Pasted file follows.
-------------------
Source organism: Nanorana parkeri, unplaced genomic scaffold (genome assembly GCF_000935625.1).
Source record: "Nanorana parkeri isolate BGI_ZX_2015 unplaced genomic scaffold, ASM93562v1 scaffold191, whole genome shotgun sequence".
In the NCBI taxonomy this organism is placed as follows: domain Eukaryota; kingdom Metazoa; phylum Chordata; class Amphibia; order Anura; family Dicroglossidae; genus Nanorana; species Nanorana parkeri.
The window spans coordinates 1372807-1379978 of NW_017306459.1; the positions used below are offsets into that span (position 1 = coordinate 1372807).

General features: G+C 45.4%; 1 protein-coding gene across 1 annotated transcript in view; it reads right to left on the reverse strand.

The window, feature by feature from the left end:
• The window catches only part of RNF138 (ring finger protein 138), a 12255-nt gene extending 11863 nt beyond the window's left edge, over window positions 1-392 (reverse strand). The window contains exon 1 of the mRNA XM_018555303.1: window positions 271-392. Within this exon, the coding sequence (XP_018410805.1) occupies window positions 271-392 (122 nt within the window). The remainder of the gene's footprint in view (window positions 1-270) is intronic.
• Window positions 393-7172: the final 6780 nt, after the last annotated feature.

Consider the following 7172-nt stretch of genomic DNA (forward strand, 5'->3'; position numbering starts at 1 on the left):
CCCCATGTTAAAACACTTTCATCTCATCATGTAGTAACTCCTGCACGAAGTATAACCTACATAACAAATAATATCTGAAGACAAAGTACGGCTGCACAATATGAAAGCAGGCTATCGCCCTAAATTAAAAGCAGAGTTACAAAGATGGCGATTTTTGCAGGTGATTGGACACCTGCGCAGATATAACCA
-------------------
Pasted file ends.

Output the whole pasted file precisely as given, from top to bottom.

Source organism: Nanorana parkeri, unplaced genomic scaffold (genome assembly GCF_000935625.1).
Source record: "Nanorana parkeri isolate BGI_ZX_2015 unplaced genomic scaffold, ASM93562v1 scaffold191, whole genome shotgun sequence".
In the NCBI taxonomy this organism is placed as follows: domain Eukaryota; kingdom Metazoa; phylum Chordata; class Amphibia; order Anura; family Dicroglossidae; genus Nanorana; species Nanorana parkeri.
The window spans coordinates 1372807-1379978 of NW_017306459.1; the positions used below are offsets into that span (position 1 = coordinate 1372807).

General features: G+C 45.4%; 1 protein-coding gene across 1 annotated transcript in view; it reads right to left on the reverse strand.

The window, feature by feature from the left end:
• The window catches only part of RNF138 (ring finger protein 138), a 12255-nt gene extending 11863 nt beyond the window's left edge, over window positions 1-392 (reverse strand). The window contains exon 1 of the mRNA XM_018555303.1: window positions 271-392. Within this exon, the coding sequence (XP_018410805.1) occupies window positions 271-392 (122 nt within the window). The remainder of the gene's footprint in view (window positions 1-270) is intronic.
• Window positions 393-7172: the final 6780 nt, after the last annotated feature.

Consider the following 7172-nt stretch of genomic DNA (forward strand, 5'->3'; position numbering starts at 1 on the left):
CCCCATGTTAAAACACTTTCATCTCATCATGTAGTAACTCCTGCACGAAGTATAACCTACATAACAAATAATATCTGAAGACAAAGTACGGCTGCACAATATGAAAGCAGGCTATCGCCCTAAATTAAAAGCAGAGTTACAAAGATGGCGATTTTTGCAGGTGATTGGACACCTGCGCAGATATAACCA